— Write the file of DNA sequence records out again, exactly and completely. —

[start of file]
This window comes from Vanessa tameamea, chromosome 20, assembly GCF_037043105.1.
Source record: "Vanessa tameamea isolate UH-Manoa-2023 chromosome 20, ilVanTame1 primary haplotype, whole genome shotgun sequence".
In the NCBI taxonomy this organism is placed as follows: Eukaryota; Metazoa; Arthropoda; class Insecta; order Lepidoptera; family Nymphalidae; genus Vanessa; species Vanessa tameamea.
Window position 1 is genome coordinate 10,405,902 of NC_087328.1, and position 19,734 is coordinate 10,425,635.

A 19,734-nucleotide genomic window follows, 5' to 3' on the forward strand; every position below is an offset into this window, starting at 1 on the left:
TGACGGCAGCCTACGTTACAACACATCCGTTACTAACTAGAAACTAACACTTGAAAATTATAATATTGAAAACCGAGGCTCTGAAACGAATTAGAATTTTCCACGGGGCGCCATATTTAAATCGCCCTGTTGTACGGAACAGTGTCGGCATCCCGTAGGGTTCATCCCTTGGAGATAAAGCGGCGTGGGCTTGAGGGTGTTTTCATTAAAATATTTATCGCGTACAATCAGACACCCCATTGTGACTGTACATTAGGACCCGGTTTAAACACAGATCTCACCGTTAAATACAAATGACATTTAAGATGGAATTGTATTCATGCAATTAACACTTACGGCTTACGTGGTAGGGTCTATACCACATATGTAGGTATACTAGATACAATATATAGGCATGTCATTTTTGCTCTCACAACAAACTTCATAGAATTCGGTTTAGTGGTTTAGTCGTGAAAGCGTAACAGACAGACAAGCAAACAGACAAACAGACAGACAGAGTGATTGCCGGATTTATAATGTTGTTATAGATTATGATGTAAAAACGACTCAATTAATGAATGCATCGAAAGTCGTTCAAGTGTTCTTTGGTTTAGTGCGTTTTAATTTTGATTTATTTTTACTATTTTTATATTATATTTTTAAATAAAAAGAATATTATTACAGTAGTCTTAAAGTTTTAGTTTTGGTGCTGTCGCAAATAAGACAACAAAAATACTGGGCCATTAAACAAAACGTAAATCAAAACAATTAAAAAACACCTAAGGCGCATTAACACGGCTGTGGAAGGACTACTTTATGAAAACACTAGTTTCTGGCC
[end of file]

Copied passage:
This window comes from Vanessa tameamea, chromosome 20, assembly GCF_037043105.1.
Source record: "Vanessa tameamea isolate UH-Manoa-2023 chromosome 20, ilVanTame1 primary haplotype, whole genome shotgun sequence".
In the NCBI taxonomy this organism is placed as follows: Eukaryota; Metazoa; Arthropoda; class Insecta; order Lepidoptera; family Nymphalidae; genus Vanessa; species Vanessa tameamea.
Window position 1 is genome coordinate 10,405,902 of NC_087328.1, and position 19,734 is coordinate 10,425,635.

A 19,734-nucleotide genomic window follows, 5' to 3' on the forward strand; every position below is an offset into this window, starting at 1 on the left:
TGACGGCAGCCTACGTTACAACACATCCGTTACTAACTAGAAACTAACACTTGAAAATTATAATATTGAAAACCGAGGCTCTGAAACGAATTAGAATTTTCCACGGGGCGCCATATTTAAATCGCCCTGTTGTACGGAACAGTGTCGGCATCCCGTAGGGTTCATCCCTTGGAGATAAAGCGGCGTGGGCTTGAGGGTGTTTTCATTAAAATATTTATCGCGTACAATCAGACACCCCATTGTGACTGTACATTAGGACCCGGTTTAAACACAGATCTCACCGTTAAATACAAATGACATTTAAGATGGAATTGTATTCATGCAATTAACACTTACGGCTTACGTGGTAGGGTCTATACCACATATGTAGGTATACTAGATACAATATATAGGCATGTCATTTTTGCTCTCACAACAAACTTCATAGAATTCGGTTTAGTGGTTTAGTCGTGAAAGCGTAACAGACAGACAAGCAAACAGACAAACAGACAGACAGAGTGATTGCCGGATTTATAATGTTGTTATAGATTATGATGTAAAAACGACTCAATTAATGAATGCATCGAAAGTCGTTCAAGTGTTCTTTGGTTTAGTGCGTTTTAATTTTGATTTATTTTTACTATTTTTATATTATATTTTTAAATAAAAAGAATATTATTACAGTAGTCTTAAAGTTTTAGTTTTGGTGCTGTCGCAAATAAGACAACAAAAATACTGGGCCATTAAACAAAACGTAAATCAAAACAATTAAAAAACACCTAAGGCGCATTAACACGGCTGTGGAAGGACTACTTTATGAAAACACTAGTTTCTGGCC